The state of the tablet

by Dave Loft

Tablets were as inevitable as paper but it wasn’t till 2010 that we had the hardware fast enough to run the software well and small enough to fit in the thin form factor. Apple has had impeccable timing and implementation when it came to the iPod, iPhone and iPad. In 2010, tablets were dominated by Apple in a market caught off guard by the low price and prediction breaking sales numbers of the iPad. The only viable competitor wasn’t even a direct competitor when you step back and look at them.

The iPad is the same size as a small laptop and allowed users and developers to think big when it came to apps.  Apples goal is to put iPads in every consumers hands and leave the Macbook Pro’s for the content creators. The fact is the vast majority of people using a laptop today do very little with it. Why lug around a much heavier laptop with it’s short battery life just to email and browse the web when you can get a tablet with 1/4 the weight and 4 times the battery life.

On the left is the Apple iPad, on the right is the Samsung Galaxy Tab. Tablets are to scale.

The difference between the Galaxy Tab’s 7″ display compared to the iPad’s 9.7″ is much more pronounced in picture then in print. But that smaller size lends itself much more on the go usage. You can easily carry the Galaxy Tab in your purse or jacket pocket and that 7″ display in portrait makes for some excellent thumb typing. The device also makes a much better reading device with a display closer in size to a paperback book and the weight nearly half that of the iPad. The issue with the Galaxy Tab is it does not replace your laptop and as such has kept this device a niche product.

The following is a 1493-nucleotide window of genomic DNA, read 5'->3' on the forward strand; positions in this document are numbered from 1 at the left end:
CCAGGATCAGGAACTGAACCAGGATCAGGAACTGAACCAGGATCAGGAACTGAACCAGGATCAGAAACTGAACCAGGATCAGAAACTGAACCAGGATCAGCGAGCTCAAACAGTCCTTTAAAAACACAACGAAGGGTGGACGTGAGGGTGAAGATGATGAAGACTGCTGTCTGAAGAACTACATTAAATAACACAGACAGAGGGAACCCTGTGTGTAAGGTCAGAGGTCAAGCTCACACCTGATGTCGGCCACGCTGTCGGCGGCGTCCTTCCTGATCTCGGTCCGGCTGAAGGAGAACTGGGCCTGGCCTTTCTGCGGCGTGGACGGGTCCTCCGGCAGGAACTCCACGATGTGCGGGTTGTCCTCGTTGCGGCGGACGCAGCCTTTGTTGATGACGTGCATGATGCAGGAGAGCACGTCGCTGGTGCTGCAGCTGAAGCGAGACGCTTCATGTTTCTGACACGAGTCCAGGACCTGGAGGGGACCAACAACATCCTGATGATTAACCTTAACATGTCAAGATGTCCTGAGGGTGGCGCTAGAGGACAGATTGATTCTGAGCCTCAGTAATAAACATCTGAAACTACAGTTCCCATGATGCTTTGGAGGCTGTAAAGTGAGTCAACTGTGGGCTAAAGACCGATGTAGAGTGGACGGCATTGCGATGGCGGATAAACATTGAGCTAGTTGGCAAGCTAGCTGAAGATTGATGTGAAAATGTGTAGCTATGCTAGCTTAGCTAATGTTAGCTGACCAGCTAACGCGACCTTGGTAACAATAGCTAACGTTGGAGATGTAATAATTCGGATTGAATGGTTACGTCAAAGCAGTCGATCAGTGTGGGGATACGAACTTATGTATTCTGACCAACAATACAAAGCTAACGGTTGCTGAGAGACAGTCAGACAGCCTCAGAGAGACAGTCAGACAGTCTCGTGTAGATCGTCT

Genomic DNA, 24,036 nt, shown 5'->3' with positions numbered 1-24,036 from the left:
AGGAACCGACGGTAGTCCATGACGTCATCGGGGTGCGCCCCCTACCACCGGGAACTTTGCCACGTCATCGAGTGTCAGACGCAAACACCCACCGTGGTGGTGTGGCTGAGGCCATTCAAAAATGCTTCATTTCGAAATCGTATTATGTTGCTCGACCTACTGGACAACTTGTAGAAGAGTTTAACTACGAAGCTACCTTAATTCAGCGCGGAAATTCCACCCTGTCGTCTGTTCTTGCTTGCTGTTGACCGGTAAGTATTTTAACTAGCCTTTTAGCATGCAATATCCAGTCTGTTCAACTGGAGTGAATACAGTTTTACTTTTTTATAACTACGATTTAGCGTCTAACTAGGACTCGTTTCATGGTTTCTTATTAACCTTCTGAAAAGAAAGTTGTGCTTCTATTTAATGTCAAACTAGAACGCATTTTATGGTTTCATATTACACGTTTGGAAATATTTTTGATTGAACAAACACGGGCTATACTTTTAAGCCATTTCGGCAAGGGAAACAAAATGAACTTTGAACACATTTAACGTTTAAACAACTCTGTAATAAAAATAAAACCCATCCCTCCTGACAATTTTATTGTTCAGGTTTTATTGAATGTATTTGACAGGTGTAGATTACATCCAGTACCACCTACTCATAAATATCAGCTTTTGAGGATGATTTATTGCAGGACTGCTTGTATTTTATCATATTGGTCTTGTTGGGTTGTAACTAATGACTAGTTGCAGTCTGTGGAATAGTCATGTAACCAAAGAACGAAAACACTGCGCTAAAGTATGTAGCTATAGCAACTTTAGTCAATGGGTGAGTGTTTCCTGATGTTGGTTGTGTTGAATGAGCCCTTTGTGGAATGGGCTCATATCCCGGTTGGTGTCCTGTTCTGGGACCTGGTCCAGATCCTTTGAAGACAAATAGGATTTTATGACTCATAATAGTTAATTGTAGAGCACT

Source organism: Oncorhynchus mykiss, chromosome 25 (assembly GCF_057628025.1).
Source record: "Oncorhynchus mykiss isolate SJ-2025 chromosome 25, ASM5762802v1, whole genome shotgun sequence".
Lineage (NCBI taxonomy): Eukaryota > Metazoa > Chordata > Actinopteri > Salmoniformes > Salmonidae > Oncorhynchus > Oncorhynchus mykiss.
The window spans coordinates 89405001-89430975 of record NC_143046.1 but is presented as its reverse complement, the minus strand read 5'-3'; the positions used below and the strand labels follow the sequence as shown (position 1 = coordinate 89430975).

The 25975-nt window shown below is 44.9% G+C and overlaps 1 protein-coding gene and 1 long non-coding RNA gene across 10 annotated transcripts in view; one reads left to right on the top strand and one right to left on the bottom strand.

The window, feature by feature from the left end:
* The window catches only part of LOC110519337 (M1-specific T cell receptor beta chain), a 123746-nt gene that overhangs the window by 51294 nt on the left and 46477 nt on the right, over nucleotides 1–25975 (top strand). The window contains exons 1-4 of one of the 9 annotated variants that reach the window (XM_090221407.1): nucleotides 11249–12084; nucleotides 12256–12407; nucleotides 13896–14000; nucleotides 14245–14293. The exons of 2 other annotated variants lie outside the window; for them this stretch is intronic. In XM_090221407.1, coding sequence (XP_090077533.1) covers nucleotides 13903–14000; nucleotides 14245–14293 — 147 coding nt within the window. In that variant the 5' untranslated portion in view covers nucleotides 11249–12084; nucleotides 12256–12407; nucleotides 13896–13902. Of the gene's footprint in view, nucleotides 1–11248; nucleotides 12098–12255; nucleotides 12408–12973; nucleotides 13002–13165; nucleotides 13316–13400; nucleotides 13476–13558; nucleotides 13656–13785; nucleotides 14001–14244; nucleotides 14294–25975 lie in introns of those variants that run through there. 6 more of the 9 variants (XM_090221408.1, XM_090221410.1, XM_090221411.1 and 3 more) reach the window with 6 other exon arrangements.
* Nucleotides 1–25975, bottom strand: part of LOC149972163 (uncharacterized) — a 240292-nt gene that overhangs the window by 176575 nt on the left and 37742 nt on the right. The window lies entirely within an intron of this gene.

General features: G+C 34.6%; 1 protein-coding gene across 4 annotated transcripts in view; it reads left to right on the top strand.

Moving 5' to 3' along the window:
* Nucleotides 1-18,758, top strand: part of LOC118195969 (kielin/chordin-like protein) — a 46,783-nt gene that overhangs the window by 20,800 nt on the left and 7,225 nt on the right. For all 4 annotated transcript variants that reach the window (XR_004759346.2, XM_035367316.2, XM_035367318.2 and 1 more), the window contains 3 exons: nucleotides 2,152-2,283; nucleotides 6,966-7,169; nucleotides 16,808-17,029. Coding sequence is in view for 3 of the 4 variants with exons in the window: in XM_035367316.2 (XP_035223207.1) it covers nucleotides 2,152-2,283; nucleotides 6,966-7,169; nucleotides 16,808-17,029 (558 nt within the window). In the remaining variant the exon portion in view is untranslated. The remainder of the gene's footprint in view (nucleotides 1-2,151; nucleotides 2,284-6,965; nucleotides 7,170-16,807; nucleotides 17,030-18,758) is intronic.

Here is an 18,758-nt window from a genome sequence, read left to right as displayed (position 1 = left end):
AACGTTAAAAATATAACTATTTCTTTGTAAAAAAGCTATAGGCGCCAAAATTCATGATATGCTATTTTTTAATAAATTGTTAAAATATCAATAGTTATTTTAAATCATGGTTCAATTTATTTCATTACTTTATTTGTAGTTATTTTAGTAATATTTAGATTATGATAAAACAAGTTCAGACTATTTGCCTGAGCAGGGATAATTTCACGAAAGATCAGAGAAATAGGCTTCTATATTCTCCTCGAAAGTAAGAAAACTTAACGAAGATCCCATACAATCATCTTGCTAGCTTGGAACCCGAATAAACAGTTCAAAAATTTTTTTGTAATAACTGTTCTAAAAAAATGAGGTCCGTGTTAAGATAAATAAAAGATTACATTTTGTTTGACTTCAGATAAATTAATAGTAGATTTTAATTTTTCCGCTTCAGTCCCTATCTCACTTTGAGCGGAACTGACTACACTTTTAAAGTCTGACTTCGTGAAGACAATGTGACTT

Apple’s to Android’s

The first major step for Android towards a better tablet future was the announcement of Honeycomb. Honeycomb is a version of Android optimized specifically for tablets. Honeycomb brings desktop OS elements in to Android and actually takes advantage of the extra screen real estate. Just taking the same UI of the phone and streching it to the size of a tablet as the iPad has done won’t cut it going forward.

While the main UI is important, optimized apps is even more crucial to success. This is the area where Apple is currently very strong. The apps on the iPad are what make it a great device. Android developers will have some catching up to do once the first Honeycomb devices hit. Thankfully Google has implemented an easy was for developers to make a single app and have it work well on phones and tablets. This should allow for rapid deployment of tablet optimized apps.

Just how quickly Android Tablet apps are made available will determine if Android will take over tablets by the end of 2011 or if it will take till 2012. Either way it’s inevitable that Android will overtake Apple in the tablet space, just as they did with smartphones. I know there are many people who are skeptical, but not many people thought Android could overtake Apple in the smartphone space when they launched their first phone just a little over two years ago.

Android tablets look to follow the Android smartphone approach with more powerful devices, different sizes and configurations from multiple manufacturers. So far there have been four big tablet announcements for Android this year.

Clockwise from top left; Motorola Xoom, Samsung Galaxy Tab 10.1, LG Optimus One and HTC Flyer.
Click on the image to get a closer look. Tablets are to scale.

Looking at this lineup and you can see Nvidia has done a great job getting their dual core chips in the majority of devices. But I think the main reason for this is availability as Texas Instruments, Qualcomm and Samsung do not have their dual core ready in the quantities required for this launch.

Stock Android is one of the thing that many will champion about these new Honeycomb Android devices. I’m sorry to disappointed everyone but it has nothing to do with any Google implemented policy or the manufacturers preference to release a stock device. It simple has to do with the fact that they have the hardware ready and are waiting on Google to finish Honeycomb.  I suspect that almost all Honeycomb devices released after the first half of 2011 will have their customizations back in effect.